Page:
Promenade 23 Redevelopment
Some of the fog that has hung over the Promenade 23 site in recent years has lifted somewhat. At a February 4 community meeting hosted by the Central Area Land Use Review Committee (LURC – full disclosure: the author is a co-chair), Vulcan’s design team led by Rundberg Architecture Group presented their early thinking for the shape of the re-development of the commercial land south of Jackson Street, east of 23rd Avenue. Using photographs and hand-drawn sketches, they walked the assembled crowd of over 100 interested residents through a vision of accommodating a new grocer, additional small retail, and over 500 apartments.
Many of the design moves are an undeniable improvement over the current state of affairs for this block, which by any definition is a strip mall, turning its big blank back to the residential blocks behind. The team’s treatment of the exterior spaces shows a pleasing series of outdoor spaces – one at the corner, one at the current crosswalk from Walgreen’s, and most significantly, a pedestrian route right through the heart of the site to the neighborhood to the south. At 60-feet wide, the path is the equivalent of a full city street and in fact recaptures the alignment of 24th Avenue that at one time connected the neighborhood to Jackson Street. Currently, 24th dies into a two-story block wall, the backside of Red Apple. Giving this route back to public access is serious commitment to the public good, and assuming there is adequate activity in the adjoining retail spaces, the whole ensemble of exterior plazas can contribute quite well to the community.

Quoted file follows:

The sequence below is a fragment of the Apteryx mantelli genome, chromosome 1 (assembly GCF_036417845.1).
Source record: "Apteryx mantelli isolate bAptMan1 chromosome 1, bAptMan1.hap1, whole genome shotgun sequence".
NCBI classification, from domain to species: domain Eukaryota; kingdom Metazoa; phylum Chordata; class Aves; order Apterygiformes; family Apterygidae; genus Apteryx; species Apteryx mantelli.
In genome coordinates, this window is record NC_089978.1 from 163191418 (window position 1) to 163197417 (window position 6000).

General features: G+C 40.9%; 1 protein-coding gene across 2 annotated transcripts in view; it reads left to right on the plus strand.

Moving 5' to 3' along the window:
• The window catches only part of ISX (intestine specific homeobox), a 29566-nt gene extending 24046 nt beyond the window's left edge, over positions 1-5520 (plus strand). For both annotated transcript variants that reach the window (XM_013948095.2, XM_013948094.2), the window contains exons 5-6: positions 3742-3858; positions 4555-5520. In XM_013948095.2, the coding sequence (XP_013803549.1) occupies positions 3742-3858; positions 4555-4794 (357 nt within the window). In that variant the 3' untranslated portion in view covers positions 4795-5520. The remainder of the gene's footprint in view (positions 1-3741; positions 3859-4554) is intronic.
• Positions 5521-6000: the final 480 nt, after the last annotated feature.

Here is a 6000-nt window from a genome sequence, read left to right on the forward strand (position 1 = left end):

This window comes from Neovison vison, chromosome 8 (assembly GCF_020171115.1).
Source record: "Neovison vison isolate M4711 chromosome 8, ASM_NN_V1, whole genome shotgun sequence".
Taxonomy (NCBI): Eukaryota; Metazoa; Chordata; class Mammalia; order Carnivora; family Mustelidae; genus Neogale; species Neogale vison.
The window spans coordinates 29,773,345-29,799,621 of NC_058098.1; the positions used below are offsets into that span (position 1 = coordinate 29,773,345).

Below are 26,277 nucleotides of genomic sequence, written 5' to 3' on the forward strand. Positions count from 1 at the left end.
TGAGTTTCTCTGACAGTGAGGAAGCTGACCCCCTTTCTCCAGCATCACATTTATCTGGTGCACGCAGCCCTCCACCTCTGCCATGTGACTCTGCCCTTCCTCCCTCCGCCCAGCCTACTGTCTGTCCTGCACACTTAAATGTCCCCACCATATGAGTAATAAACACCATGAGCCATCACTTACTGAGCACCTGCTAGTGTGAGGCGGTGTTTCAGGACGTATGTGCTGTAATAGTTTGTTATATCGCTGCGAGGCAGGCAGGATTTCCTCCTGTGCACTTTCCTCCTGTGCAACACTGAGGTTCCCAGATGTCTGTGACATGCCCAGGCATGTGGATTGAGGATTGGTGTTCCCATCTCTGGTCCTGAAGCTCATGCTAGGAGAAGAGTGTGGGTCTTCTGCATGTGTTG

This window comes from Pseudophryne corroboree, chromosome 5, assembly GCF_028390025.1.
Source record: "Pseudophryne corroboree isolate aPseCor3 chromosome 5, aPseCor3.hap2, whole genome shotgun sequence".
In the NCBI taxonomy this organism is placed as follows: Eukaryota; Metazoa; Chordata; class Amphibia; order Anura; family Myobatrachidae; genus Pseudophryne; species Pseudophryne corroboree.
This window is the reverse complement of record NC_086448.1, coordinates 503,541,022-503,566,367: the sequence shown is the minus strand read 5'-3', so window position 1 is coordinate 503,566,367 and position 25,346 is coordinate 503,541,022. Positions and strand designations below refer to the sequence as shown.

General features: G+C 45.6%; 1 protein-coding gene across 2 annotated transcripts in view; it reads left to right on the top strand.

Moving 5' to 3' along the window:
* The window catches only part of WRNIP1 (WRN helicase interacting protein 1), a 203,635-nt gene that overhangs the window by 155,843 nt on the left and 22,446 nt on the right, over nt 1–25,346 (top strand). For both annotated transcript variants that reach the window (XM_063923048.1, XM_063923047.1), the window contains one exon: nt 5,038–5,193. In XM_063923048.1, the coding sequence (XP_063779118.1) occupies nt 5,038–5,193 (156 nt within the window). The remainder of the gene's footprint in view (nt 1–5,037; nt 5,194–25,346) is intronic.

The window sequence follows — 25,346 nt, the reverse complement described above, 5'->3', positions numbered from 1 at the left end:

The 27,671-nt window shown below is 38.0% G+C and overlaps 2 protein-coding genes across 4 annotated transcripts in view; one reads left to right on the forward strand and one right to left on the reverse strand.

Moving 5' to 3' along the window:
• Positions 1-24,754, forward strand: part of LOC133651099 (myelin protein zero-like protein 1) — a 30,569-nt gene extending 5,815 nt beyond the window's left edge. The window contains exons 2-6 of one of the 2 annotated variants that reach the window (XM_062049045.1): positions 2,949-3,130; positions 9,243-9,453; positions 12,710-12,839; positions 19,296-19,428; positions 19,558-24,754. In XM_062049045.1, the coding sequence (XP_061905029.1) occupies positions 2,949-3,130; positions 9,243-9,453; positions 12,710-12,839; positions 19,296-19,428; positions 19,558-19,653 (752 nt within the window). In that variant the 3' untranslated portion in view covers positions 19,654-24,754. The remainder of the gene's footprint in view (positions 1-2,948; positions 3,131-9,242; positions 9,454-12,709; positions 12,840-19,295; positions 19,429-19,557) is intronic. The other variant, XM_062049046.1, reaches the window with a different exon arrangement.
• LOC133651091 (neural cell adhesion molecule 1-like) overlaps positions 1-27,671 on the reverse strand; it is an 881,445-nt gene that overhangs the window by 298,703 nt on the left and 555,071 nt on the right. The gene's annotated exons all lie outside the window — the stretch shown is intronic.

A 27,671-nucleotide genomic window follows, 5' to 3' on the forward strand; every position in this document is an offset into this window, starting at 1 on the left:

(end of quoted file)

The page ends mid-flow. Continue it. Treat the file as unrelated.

A trickier aspect of the redevelopment is foremost in the minds of the majority of attendees, however: affordability in the rising tide of gentrification and increased housing costs in this part of town. To many of the vocal residents assembled in the lobby of Ernestine Anderson Place, what the project looks like architecturally, or how it engages the public realm, pales in comparison to what a new development like this might do to rents throughout the area. Vulcan has offered their participation in the Multi-Family Tax Exemption (MFTE) program as one gesture toward this concern. The MFTE commits a project to providing at least 20% of the units at rates affordable to a person making less than 60% of the Area Median Income (AMI) for 12 years. Unfortunately, that income figure is based not on just the immediate environs, but the whole of King County, and many gathered contended that this skews the rents upward.
This issue raises an interesting conundrum: is it even possible for-profit developer – a well-meaning, locally based one, with a dedicated team of caring professionals even – meet that need for affordability within a capitalist context? The answer will be a fascinating one to follow over the next year, as this project moves through design and permitting, with a construction start slated for late 2017.